The marsupial lion — a giant carnivore that hunted in Australia tens of thousands of years ago — has long mystified scientists. But the recent discovery of more of its fossils, including a nearly complete skeleton of the extinct beast, has revealed some of its secrets.
The newfound bones suggest that the marsupial lion (Thylacoleo carnifex) was an apex predator that relied on both ambush hunting and scavenging to satisfy its hearty appetite. It also had a stiff, muscular tail that it could use as tripod while handling food or climbing, just as many living marsupials, such as the kangaroo and Tasmanian devil, do today, the researchers said.
However, although the remarkable skeleton gives clues about the carnivore's method of locomotion, the fossils don't provide direct evidence about how the marsupial lion behaved. "Drawing very confident inferences [about behavior] can be difficult," said Robin Beck, a lecturer in biology at the University of Salford in the United Kingdom, who was not involved with the study. "A lot of animals can do things that maybe you wouldn't predict [that they could do] based on their skeletons." [6 Extinct Animals That Could Be Brought Back to Life]
For example, "goats are very good at climbing trees, and that's something you would never predict from their skeleton," Beck told Live Science.
Despite this, scientists were thrilled to examine the newfound specimens of the marsupial lion. In spite of its name, the creature is not a lion, but rather a 220-lb. (100 kilograms) marsupial that vaguely resembles the mammalian lion. Moreover, it is the largest marsupial carnivore on record.
"It's a very odd animal," Beck said. "It has very odd teeth; it has premolars like bolt cutters. Unlike carnivores today, it doesn't have big canines. It seems to be using its incisors for killing prey instead." It also had "very powerful grasping hands," he added.
The beast, which lived during the Pleistocene epoch from about 2 million to 50,000 years ago, was first described in 1859. Back then, pieces of its skull and jaw were collected at Lake Colongulac in Victoria, Australia, and sent to Sir Richard Owen at the British Museum, the researchers said.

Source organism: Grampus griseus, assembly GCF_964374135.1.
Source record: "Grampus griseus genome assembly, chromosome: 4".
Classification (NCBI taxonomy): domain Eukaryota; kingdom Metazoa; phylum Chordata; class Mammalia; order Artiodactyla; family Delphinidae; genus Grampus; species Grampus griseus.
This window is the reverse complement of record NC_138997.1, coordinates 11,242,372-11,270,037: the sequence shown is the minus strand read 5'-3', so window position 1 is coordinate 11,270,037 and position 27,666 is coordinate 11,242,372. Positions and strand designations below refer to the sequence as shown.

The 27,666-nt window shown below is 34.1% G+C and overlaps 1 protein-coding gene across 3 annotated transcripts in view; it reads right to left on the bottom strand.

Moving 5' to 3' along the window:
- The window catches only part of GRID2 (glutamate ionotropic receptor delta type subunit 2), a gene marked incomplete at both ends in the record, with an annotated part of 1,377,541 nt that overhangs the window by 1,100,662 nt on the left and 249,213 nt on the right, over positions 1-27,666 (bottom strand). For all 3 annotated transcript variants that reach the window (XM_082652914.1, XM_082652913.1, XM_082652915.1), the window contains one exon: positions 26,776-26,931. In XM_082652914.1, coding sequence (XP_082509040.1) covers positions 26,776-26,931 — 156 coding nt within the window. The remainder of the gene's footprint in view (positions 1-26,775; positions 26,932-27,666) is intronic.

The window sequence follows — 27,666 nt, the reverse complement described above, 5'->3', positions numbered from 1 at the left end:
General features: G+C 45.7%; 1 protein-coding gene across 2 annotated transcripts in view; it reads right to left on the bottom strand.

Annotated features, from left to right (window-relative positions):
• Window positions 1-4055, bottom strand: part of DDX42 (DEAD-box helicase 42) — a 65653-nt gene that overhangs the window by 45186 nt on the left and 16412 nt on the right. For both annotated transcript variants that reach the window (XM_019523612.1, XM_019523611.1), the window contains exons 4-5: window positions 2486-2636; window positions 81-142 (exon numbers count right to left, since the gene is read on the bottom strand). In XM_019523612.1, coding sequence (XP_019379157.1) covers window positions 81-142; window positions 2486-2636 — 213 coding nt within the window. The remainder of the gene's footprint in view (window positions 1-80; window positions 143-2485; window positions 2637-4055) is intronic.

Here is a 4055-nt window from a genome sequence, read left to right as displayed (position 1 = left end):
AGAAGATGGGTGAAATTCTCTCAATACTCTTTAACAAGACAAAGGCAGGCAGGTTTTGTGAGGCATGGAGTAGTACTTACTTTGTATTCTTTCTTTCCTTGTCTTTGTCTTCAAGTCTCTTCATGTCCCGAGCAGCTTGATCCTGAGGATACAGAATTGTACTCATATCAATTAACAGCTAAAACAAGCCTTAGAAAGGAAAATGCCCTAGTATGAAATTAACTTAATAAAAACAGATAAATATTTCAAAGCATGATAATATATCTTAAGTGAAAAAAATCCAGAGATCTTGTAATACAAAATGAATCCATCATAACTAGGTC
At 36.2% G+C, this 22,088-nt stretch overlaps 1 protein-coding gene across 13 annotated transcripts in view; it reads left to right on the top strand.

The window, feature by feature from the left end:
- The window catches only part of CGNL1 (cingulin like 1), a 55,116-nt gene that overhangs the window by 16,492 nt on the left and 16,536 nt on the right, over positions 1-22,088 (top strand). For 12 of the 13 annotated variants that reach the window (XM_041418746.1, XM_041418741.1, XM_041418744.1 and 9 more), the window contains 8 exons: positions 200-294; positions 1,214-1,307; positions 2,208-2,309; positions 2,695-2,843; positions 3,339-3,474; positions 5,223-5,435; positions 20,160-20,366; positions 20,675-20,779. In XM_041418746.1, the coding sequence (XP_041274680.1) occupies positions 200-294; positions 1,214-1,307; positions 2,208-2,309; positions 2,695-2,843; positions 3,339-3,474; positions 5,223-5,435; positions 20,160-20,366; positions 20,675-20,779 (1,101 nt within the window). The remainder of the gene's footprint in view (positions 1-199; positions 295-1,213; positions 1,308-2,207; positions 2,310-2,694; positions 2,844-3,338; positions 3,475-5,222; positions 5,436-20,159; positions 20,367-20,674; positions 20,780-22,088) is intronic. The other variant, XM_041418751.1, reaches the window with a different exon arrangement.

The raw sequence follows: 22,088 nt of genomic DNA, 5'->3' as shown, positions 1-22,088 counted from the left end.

The newly discovered fossils — unearthed in Komatsu Cave in the town of Naracoorte and Flight Star Cave in the Nullarbor Plain, both in southern Australia — include the first known remains of the carnivore's tail and collarbone. The skeleton indicated that the marsupial lion had a rigid lower back and powerful forelimbs attached to its strong collarbones, said the study's researchers, Roderick Wells of Flinders University and Aaron Camens of the South Australia Museum in Adelaide.
This unique anatomy meant that the marsupial lion was bad at chasing prey and better suited to be an ambush predator or scavenger, the researchers said. The carnivore was also likely an adept climber. Compared to living marsupials, its anatomy most resembles that of a Tasmanian devil (Sarcophilus harrisii), a much smaller hunter and scavenger, the researchers found.
Beck said that the interpretations about the carnivore's locomotion are "very plausible, clearly, based on its [limb] proportions." He added, "It doesn't seem to be a pursuit predator or something that could run prey down. So, this idea that it could have been an ambush predator and perhaps climb as well seems to fit in very well [with the evidence]."
There is other evidence of the marsupial lion's climbing expertise. Researchers found claw marks in a cave used by the beasts, according to a 2016 study in the journal Scientific Reports.
"Based on where the claw marks were positioned, the animal would have had to climb up to make those scratch marks," said Beck, who was not involved in that study. "There, we have direct evidence that marsupial lions were capable of climbing. This is direct behavioral evidence of what it was doing, rather than an indirect inference based on the skeleton."
The new study was published online today (Dec. 12) in the journal PLOS One.
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Originally published on Live Science.
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Laura is the archaeology and Life's Little Mysteries editor at Live Science. She also reports on general science, including paleontology. Her work has appeared in The New York Times, Scholastic, Popular Science and Spectrum, a site on autism research. She has won multiple awards from the Society of Professional Journalists and the Washington Newspaper Publishers Association for her reporting at a weekly newspaper near Seattle. Laura holds a bachelor's degree in English literature and psychology from Washington University in St. Louis and a master's degree in science writing from NYU.